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From: "ANZAC Prophetic List" <prophetic@...>
Date: Sat, 24 Jan 2004 23:24:50 +1300
Forwarded by:           MichaelEdds@...
Date sent:      	Sun, 18 Jan 2004 17:15:23 EST

Mel Gibson's "The Passion" Impacts Washington 
-Paul Harvey.

I really did not know what to expect. I was thrilled to have 
been invited to a private viewing of Mel Gibson's film "The 
Passion," but I had also read all the cautious articles and 
spin. I grew up in a Jewish town and owe much of my own 
faith journey to the influence. I have a life long, deeply held 
aversion to anything that might even indirectly encourage 
any form of anti-Semitic thought, language or actions.

I arrived at the private viewing for "The Passion", held in
Washington DC and greeted some familiar faces. The 
environment was typically Washingtonian, with people 
greeting you with a smile but seeming to look beyond you, 
having an agenda beyond the words. The film was very 
briefly introduced, without fanfare, and then the room 
darkened. From the gripping opening scene in the Garden 
of Gethsemane, to the very human and tender portrayal of 
the earthly ministry of Jesus, through the betrayal, the 
arrest, the scourging, the way of the cross, the encounter 
with the thieves, the surrender on the Cross, until the final 
scene in the empty tomb, this was not simply a movie; it
was an encounter, unlike anything I have ever experienced.

In addition to being a masterpiece of film-making and an 
artistic triumph, "The Passion" evoked more deep reflection, 
sorrow and emotional reaction within me than anything 
since my wedding, my ordination or the birth of my children. 
Frankly, I will never be the same. When the film concluded, 
this "invitation only" gathering of "movers and shakers" in 
Washington, DC were shaking indeed, but this time from 
sobbing. I am not sure there was a dry eye in the place. 
The crowd that had been glad-handing before the film was 
now eerily silent. No one could speak because words were 
woefully inadequate. We had experienced a kind of art that 
is a rarity in life, the kind that makes heaven touch earth.

At the end of the film, after we had all had a chance to 
recover, a question and answer period ensued. The 
unanimous praise for the film, from a rather diverse crowd, 
was as astounding as the compliments were effusive.
The questions included the one question that seems to 
follow this film, even though it has not yet even been 
released. "Why is this film considered by some to be 
"anti-Semitic?" Frankly, having now experienced (you do 
not "view" this film) 'the Passion' it is a question that is 
impossible to answer. A law professor whom I admire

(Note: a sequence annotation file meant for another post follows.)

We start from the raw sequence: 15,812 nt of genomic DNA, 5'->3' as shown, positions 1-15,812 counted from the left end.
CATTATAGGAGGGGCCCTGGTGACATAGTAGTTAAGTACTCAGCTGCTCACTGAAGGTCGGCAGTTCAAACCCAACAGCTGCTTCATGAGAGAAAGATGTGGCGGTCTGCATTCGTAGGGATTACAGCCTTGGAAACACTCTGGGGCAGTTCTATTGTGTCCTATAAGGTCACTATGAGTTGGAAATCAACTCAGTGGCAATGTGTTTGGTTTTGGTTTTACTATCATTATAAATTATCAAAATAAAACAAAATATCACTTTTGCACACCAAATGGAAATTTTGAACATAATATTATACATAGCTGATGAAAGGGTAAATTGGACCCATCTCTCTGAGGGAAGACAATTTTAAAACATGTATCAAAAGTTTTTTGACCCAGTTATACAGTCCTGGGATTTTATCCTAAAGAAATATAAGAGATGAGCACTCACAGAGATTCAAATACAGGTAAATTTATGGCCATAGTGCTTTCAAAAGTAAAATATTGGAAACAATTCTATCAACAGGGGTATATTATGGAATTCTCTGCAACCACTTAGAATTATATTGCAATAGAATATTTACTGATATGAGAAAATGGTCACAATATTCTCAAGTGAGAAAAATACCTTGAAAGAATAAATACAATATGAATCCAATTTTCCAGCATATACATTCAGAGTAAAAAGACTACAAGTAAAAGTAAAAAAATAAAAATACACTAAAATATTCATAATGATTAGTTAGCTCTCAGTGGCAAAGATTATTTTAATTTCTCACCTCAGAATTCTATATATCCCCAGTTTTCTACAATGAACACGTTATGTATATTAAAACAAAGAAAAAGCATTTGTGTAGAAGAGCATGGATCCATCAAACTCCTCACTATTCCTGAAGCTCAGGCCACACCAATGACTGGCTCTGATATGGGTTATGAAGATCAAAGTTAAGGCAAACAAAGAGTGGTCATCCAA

sat in front of me. He raised his hand and responded 
"After watching this film, I do not understand how anyone 
can insinuate that it even remotely presents that the Jews 
killed Jesus. It doesn't." He continued "It made me realize 
that my sins killed Jesus" I agree.
(2) Comment by DAVID LIMBAUGH:

How ironic that when a movie producer takes artistic 
license with historical events, he is lionized as artistic, 
creative and brilliant, but when another takes special care 
to be true to the real-life story, he is vilified. Actor-producer 
Mel Gibson is discovering these truths the hard way.

From Gibson's perspective, this movie is not about Mel 
Gibson. It's bigger than he is. "I'm not a preacher, and I'm 
not a pastor," he said. "But I really feel my career was 
leading me to make this. The Holy Ghost was working
through me on this film, and I was just directing traffic. I 
hope the film has the power to evangelize."

Even before the release of the movie, scheduled for March 
2004, Gibson is getting his wish. "Everyone who worked 
on this movie was changed.

There were agnostics and Muslims on set converting to 
Christianity...[and] people being healed of diseases." 
Gibson wants people to understand through the movie, if 
they don't already, the incalculable influence Christ has
had on the world. And he grasps that Christ is controversial 
precisely because of WHO HE IS - GOD incarnate. "And 
that's the point of my film really, to show all that turmoil 
around him politically and with religious leaders and the 
people, all because He is Who He is."

Gibson is beginning to experience first hand just how 
controversial Christ is. Critics have not only speciously 
challenged the movie's authenticity, but have charged that 
it is disparaging to Jews, which Gibson vehemently denies. 
"This is not a Christian vs. Jewish thing. '[Jesus] came
into the world, and it knew him not.' Looking at Christ's 
crucifixion, I look first at my own culpability in that." 

The moral is that if you want the popular culture to laud 
your work on Christ, make sure it either depicts Him as a 
homosexual or as an everyday sinner with no particular 
redeeming value (literally). In our anti-Christian culture, the 
blasphemous "Last Temptation of Christ" is celebrated, and 
"The Passion" is condemned. But if this movie continues 
to affect people the way it is now, no amount of cultural
opposition will suppress its force and its positive impact on 
lives everywhere.